Emotional Flushing (Blushing)

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          Humans express a "blushing" response to situations of personal embarrassment that is very visible in fair-skinned individuals, but susceptibility to this response is highly variable. In Chapter 13 of Darwin's "The Expression of the Emotions in Man and Animals", he described blushing as "... the most peculiar and most human of all expressions." Blushing is a uniquely human characteristic that does not appear in the great apes or other primates. In response to psychologic arousal, involuntary dilation in facial capillary beds produces a pronounced reddening in the cheeks that often presents during embarrassment. Violation of social taboos, recognition of scrutiny, praise, and accusation of blushing may all trigger a blushing response. Surprisingly, children do not blush until 2-3 years of age. Blushing, it would seem, requires an awareness of being observed and a knowledge of social norms that begin to develop at these ages (Doherty-Sneddon 2003, Crozier 2010). Blushing may also serve as an involuntary form of non-verbal apology, demonstrating embarrassment in order to acknowledge a social mistake. Physical acknowledgement displays may work in conjunction with verbal apologies and other appeasement behavior to elicit sympathy that prevents conflict escalation. Since blushing is involuntary, the sincerity of the apology is also less likely to be questioned (Crozier 2010, Leary 2006, Edelmann 2001). Although all humans appear to share the capacity to blush, the ability to detect this response varies with skin complexion. The blushing response may have been less evident in ancestral humans, arguing against selection for this signaling function.

           Studies using thermal imaging suggest that blushing functions as an involuntary signal. These studies demonstrate that blushing is more prounounced in observed skin areas and occurs independent of conscious emotions. In the first study, subjects were asked to sing aloud while a researcher stared closely at one of the subject's cheeks. Increases in cutaneous blood flow, measured by changes in facial temperature, were larger in the observed cheek (Drummond 2004). A second study measured changes in facial temperature in response to physical contact. Tactile contact (under the pretense of making measurements) with the face or chest increased facial temperature even though subjects did not report a strong emotional response to the exam (Hahn 2012). Physiologic changes that precede conscious responses, vary according to external observation, and produce detectable differences are strong candidates for signaling mechanisms.

           On a physiologic level, a few studies address the distribution and control of the blushing response. In 1988, Wilkin describes “flushing” as a vasodilatory effect in capillary beds of the face and forearms. These capillary beds lie close to the surface of the skin, allowing greater visibility during dilation. Flushing may be associated with a number of conditions, including menopause, migraine, and pharmacologic therapies. The condition can also be triggered by spicy food or alcohol consumption. Wilkin distinguishes flushing, with its various physiologic triggers, from blushing, which is triggered by an emotional response (Wilkin 1988, Wilkin 1993). This emotional response appears to trigger blushing through the sympathetic nervous system. A 1982 study by Mellander demonstrates B-adrenergic dilation of human buccal (cheek) veins. Adrenergic innervation is uncommon in veins, and the presence of adrenergic receptors in buccal veins may be the mechanism that ties blushing to emotional distress (Mellander 1982). Treatment with B-adrenergic antagonists can reduce blushing. Excessive blushing can also be treated surgically: thoracic sympathectomy prevents blushing by severing sympathetic innervation to the face (Crozier 2010). Surprisingly, adrenergic innervation is also present in the buccal veins in rabbits (Mellander 1982).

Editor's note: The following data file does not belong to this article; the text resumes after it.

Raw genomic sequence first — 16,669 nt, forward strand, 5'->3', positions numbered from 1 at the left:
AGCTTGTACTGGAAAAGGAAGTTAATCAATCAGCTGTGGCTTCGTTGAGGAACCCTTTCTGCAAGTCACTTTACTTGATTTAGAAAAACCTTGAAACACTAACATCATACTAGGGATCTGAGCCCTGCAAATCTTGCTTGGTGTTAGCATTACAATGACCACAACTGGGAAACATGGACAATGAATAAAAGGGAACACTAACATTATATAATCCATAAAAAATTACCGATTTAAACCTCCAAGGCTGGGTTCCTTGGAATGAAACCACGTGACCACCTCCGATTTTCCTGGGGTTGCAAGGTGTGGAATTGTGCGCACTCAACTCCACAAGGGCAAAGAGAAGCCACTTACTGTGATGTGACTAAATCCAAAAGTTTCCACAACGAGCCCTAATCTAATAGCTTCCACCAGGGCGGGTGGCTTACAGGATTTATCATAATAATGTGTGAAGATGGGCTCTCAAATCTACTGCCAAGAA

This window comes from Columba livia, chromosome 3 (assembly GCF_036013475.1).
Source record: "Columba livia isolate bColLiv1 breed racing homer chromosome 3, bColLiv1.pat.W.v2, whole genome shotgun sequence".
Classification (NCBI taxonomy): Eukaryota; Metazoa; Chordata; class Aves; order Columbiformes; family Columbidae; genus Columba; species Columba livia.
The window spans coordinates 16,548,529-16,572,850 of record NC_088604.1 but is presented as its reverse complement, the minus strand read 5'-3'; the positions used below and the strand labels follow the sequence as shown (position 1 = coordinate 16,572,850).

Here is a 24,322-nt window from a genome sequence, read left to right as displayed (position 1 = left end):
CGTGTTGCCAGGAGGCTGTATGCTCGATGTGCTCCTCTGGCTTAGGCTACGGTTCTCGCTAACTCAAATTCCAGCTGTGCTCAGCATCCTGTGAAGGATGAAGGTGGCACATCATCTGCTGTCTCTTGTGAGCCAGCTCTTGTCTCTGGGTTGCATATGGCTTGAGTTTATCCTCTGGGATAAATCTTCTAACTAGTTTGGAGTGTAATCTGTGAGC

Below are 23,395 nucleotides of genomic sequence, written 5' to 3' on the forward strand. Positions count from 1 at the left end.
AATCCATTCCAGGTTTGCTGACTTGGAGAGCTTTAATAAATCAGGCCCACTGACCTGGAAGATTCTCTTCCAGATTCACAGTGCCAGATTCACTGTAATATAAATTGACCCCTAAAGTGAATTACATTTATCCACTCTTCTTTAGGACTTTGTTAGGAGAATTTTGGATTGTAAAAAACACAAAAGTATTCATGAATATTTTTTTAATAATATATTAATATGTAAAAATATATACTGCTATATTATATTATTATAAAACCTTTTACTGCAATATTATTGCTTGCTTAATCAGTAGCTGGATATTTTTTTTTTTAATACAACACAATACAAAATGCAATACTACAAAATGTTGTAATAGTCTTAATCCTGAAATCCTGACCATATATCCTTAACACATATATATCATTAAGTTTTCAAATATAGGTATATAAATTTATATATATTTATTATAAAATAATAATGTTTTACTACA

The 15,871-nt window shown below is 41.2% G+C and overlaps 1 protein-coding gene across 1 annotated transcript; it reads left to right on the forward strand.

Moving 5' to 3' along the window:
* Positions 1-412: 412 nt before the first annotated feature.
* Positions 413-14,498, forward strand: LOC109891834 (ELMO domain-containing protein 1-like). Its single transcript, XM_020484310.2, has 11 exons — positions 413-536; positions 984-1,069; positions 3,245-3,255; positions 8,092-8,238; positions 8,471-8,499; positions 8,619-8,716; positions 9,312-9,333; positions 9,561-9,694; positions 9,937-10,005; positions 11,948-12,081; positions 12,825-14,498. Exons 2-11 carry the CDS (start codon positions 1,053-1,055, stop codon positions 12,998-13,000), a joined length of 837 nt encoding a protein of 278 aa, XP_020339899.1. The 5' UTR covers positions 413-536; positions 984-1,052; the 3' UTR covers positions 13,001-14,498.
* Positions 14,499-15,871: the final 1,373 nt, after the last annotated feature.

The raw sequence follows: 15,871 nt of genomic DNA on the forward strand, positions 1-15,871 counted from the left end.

Although changes in blood flow may precede conscious emotions, blushing in humans strongly correlates with emotional arousal. Other animals share vascular blushing machinery, but humans are unique in flushing from emotional rather than physiologic stimuli.

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Emotional Lacrimation (Crying) Speculative


  1. Hot or not? Thermal reactions to social contact., Hahn, Amanda C., Whitehead Ross D., Albrecht Marion, Lefevre Carmen E., and Perrett David I. , Biol Lett, 2012 Oct 23, Volume 8, Issue 5, p.864-7, (2012)
  2. The Puzzle of Blushing, Crozier, R. , The Psychologist, 05/2010, Volume 23, Issue 5, p.390-393, (2010)
  3. Staring at one side of the face increases blood flow on that side of the face., Drummond, Peter D., and Mirco Nadia , Psychophysiology, 2004 Mar, Volume 41, Issue 2, p.281-7, (2004)
  4. Children's Unspoken LanguageS, Sneddon, G. D. , p.176, (2003)
  5. Blushing, Edelmann, R.J. , International handbook of social anxiety, p.301–323, (2001)
  6. The Motivated Expression of Embarrassment Following a Self-Presentational Predicament, Leary, Mark R., Landel Julie L., and Patton Katharine M. , Journal of Personality, Volume 64, p.619–636, (1996)
  7. The red face: flushing disorders., Wilkin, J K. , Clin Dermatol, 1993 Apr-Jun, Volume 11, Issue 2, p.211-23, (1993)
  8. Why is flushing limited to a mostly facial cutaneous distribution?, Wilkin, J K. , J Am Acad Dermatol, 1988 Aug, Volume 19, Issue 2 Pt 1, p.309-13, (1988)
  9. Neural beta-adrenergic dilatation of the facial vein in man. Possible mechanism in emotional blushing., Mellander, S, Andersson P O., Afzelius L E., and Hellstrand P , Acta Physiol Scand, 1982 Mar, Volume 114, Issue 3, p.393-9, (1982)